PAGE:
Traditionally, 15 to 30 nursing students from San Jose State University (SJSU) would have spent the summer honing their public health skills at St. George’s University in Grenada as part of a more than seven-year partnership between the institutions. This year, however, with a global pandemic bringing much of normal activity to a halt, meeting in person was impossible.
However, with the support of leadership from both universities, the first-ever virtual service-learning placement was created, while still ensuring quality and parity were achieved.
“I thought long and hard about this decision,” said Deborah Nelson, a nursing lecturer at the College of Health and Human Services, SJSU. “I felt a commitment to all the students, both universities, and the Grenadian community. We wanted to be sure to explore any and all possible solutions to maintaining this partnership before cancelling. Therefore, the online version had to not only meet the courses’ and programs’ learning outcomes but it had to be meaningful to all involved.”
According to Ms. Nelson, this is one of the first programs of its kind in the US to offer credits towards a major global senior nursing practicum, while also granting the SJSU students the opportunity to graduate a semester earlier. Spearheaded by Dr. Tamara McKinnon, a lecturer in community health and research at the Valley Foundation School of Nursing at SJSU, she also played an integral part as one of the three faculty members involved in both the creation and execution of the new venture.
Though virtual this year, the course’s main objectives still remained the same—including using evidence-based nursing to promote health, analyzing the influence of health policies on individuals, delivering education that impacts health literacy, and conducting environmental assessments. All classes and lectures were held jointly via Zoom, while coursework was integrated and joint projects evenly balanced with SGU and SJSU students partnering.
“COVID-19 continues to have an adverse impact on many,” stated Ms. Nelson, “However, it is an amazing feeling to be able to say that all involved made it possible for these nursing students to not only participate in an intercultural learning experience but to stay on track for their graduation. This allows them to soon be able to join the global nursing workforce when they are most needed.”
Among those who participated in the program was Chelsea Moreno, a part-time float nurse currently completing her final semester in the RN to BSN program at San Jose State. Ms. Moreno, who decided to pursue a career in nursing after witnessing her brother go through his first surgery as an infant, chose to participate in the virtual service-learning placement because it gave her the opportunity to both graduate a semester earlier and be a part of a group to do something different.
“Even with such short notice and a hurried transition to go from a physical faculty-led program to a virtual course, I definitely believe this class was a success,” commented Ms. Moreno. “I learned about cultural awareness in a new way and I was a part of something never done before at SJSU. I was able to bond with nursing students from across the globe and was truly sad during our last meeting. We even started a group phone chat in hopes to one day meet in person and further deepen our understanding of each other and our different cultures.”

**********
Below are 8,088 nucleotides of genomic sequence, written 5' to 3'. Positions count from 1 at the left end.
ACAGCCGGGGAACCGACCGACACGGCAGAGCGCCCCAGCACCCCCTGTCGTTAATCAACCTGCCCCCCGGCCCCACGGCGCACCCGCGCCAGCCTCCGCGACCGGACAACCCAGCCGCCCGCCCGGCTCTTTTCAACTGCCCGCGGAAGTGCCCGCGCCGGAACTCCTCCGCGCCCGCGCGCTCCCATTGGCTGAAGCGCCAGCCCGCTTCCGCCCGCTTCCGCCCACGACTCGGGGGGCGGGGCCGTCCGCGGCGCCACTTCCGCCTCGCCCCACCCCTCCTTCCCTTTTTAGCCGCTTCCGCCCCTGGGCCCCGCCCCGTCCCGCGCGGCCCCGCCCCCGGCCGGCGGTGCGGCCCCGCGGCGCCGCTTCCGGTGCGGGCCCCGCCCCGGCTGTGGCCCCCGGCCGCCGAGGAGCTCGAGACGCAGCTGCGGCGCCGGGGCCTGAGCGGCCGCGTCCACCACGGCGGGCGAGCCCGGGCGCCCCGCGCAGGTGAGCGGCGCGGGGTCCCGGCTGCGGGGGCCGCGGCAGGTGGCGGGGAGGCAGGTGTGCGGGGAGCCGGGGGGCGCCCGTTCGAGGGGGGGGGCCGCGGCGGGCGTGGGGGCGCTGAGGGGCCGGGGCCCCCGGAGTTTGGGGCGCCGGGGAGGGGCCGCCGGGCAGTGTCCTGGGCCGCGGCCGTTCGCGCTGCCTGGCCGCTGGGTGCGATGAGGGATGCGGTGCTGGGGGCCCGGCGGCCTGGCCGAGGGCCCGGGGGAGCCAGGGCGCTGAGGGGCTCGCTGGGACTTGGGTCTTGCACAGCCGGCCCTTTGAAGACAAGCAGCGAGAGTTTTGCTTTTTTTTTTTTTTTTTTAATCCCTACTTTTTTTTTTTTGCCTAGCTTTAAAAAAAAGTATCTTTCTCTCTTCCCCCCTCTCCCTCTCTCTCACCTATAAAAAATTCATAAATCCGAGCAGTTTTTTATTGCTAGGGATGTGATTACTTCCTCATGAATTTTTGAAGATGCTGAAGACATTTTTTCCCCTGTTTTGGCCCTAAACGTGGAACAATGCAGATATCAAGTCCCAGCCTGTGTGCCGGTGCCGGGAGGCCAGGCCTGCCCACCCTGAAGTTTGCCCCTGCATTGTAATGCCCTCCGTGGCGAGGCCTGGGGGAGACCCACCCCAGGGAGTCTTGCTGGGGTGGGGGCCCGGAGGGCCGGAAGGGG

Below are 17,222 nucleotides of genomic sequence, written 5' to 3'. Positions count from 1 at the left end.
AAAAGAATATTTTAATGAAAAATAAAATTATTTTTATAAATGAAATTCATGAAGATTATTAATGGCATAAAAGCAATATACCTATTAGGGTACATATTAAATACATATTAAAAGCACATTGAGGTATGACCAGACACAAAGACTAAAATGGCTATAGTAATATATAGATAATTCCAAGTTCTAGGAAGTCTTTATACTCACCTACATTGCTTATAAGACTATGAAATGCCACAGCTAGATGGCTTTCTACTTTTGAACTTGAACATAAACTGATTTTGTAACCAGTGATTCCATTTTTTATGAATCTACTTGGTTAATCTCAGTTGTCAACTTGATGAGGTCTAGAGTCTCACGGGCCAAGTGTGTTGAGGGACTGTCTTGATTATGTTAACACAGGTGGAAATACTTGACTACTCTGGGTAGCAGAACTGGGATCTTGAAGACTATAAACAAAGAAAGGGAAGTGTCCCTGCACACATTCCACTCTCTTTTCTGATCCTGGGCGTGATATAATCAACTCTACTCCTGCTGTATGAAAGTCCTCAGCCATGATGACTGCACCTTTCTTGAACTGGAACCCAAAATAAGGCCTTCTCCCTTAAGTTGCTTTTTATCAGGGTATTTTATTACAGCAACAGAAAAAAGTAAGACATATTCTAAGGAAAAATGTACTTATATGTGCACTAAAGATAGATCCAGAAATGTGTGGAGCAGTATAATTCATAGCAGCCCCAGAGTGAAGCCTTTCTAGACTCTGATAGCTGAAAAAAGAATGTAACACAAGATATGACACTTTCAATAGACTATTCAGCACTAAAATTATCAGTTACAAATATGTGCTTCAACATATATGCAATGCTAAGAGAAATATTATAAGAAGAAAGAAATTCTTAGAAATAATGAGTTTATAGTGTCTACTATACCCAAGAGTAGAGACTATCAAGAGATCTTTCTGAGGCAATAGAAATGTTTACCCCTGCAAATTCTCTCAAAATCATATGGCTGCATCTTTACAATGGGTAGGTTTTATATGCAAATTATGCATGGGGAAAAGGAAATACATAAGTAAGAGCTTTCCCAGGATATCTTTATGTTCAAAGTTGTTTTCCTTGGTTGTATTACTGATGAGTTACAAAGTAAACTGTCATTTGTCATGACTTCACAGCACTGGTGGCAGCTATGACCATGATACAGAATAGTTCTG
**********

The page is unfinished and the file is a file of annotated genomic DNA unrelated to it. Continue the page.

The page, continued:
Also attending the virtual course was Marci Yaeger, she too completing her final year in the BSN program at SJSU. After spending eight years in the field as a medical assistant, she was inspired by the nurses she worked with, whose knowledge and skills in medicine motivated her to do more.
“One of the main objectives of the program was to be able to communicate effectively in a cross-cultural setting,” stated Ms. Yaeger. “By having small group discussions with the students from Grenada, I learned that what is natural for me—such as language, slang, or mannerisms—may be confusing to someone from a different culture. This really gave me a new perspective as to how I present myself to peers and to patients who may not share my culture, values, and experiences.”
“As course directors, we had to be strategic in designing this virtual course,” said Dr. Jennifer Solomon, chair and director of the Nursing Department at SGU. “We looked at how we could offer a course that met the objectives, while utilizing innovative teaching that would allow the students the opportunity to gain the experience and credits they needed without losing time.”
As to be expected, having classes via Zoom included minor technical difficulties and the balancing of two different time zones between California and Grenada. Nevertheless, both students and faculty touted the virtual service-learning placement as a success.
“For me, the design and collaboration with my SJSU colleagues has been an extremely empowering and positive experience and showcases what can be achieved,” added Dr. Solomon. “It may have been easier to cancel, but I am incredibly proud that we did not.”
— Ray-Donna Peters